Judicial Review of State Contracts: Piercing the Narrow Divide between ‘Pure and Simple’ and ‘Statutory or Sovereign’ Contracts
Dhaka University Law Journal (The Dhaka University Studies Part-F), Vol. 28 (2017), pp. 35-54
24 Pages Posted: 25 Oct 2018
Date Written: October 3, 2018
One of the challenges of the Bangladeshi public law is effectively to extend judicial review to contracts made by government agencies. Often, it is argued that contracts made by the government or its agencies belong to the private domain of the State, thereby precluding judicial intervention. Recent developments show that while the higher courts are becoming incrementally willing to review public contracts, they still shy away from contracts by public agencies that are seen as ‘pure and simple’ commercial contracts or ‘private’ contracts. The primary task of judicial review in any jurisdiction is effectively to extend constitutional control over government actions and/or omissions in order to ensure good governance. In order for judicial review to be an effective means of good governance, it should essentially embrace all government contracts, public or private. Set in this context, this article aims to examine the issue of reviewability of government contracts in Bangladesh and, while doing so, to critique the judicially crafted divide between ‘pure’ contracts and ‘statutory’ contracts as subject matters of judicial review. It is argued that this private/public divide with regard to state contracts (contract by state agencies) continues to be a clog on the Court’s capacity to ensure executive transparency and accountability. We conclude by arguing for reviewability of any state contract on the ground of lack of fairness.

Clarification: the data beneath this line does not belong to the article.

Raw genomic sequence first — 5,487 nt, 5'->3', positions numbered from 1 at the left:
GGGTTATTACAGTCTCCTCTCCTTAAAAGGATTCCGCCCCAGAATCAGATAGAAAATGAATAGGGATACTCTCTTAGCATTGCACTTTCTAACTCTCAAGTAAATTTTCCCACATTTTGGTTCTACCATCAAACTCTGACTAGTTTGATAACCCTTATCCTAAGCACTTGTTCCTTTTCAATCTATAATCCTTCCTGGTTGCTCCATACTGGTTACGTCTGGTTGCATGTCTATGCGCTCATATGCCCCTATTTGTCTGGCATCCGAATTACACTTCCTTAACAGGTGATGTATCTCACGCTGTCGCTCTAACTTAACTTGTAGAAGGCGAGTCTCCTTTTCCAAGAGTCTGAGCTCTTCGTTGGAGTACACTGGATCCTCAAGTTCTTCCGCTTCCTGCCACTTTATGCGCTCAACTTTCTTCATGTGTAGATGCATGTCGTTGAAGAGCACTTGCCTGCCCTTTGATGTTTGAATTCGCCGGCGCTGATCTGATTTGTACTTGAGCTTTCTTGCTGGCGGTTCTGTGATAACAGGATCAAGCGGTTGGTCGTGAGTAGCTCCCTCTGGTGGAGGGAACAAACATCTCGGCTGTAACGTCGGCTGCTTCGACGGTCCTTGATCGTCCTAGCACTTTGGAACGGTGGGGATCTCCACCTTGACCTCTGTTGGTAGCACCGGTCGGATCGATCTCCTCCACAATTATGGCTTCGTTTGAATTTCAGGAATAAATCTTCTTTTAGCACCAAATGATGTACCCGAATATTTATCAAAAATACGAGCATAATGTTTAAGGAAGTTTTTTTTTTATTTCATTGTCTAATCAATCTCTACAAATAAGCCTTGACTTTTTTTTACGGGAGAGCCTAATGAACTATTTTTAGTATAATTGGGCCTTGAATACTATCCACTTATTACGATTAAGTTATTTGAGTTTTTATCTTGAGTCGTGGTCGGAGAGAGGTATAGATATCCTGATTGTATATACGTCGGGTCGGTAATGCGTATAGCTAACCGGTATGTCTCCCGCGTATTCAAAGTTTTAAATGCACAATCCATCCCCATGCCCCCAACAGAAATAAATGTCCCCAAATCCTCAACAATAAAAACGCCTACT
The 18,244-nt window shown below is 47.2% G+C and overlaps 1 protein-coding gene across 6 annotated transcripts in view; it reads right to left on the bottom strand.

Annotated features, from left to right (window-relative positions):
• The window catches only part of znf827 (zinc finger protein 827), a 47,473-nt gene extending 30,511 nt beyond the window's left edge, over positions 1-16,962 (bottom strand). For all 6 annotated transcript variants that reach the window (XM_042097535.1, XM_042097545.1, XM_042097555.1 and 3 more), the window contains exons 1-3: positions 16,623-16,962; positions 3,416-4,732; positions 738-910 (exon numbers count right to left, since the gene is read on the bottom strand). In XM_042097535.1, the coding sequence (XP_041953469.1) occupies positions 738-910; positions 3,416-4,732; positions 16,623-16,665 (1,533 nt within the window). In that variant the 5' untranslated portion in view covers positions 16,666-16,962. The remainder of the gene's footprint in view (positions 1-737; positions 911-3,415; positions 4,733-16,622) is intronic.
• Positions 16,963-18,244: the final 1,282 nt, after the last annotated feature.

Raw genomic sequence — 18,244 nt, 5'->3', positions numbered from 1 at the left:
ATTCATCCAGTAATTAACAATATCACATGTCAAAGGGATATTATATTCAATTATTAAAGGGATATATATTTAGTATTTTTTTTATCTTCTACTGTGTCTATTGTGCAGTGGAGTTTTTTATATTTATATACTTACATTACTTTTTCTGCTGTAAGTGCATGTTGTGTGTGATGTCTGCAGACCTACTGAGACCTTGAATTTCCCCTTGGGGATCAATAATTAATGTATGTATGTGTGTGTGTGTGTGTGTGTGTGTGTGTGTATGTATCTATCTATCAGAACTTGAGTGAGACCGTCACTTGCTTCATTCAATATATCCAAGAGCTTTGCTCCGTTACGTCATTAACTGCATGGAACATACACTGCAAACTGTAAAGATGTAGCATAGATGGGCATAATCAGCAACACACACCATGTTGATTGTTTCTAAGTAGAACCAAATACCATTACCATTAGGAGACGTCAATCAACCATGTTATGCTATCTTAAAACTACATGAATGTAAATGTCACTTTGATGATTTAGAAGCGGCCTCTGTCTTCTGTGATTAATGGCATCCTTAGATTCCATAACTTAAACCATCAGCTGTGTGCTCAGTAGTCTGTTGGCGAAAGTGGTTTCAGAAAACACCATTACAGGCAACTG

Keywords: Judicial review, constitutionalism, contracts, good governance and the rule of law
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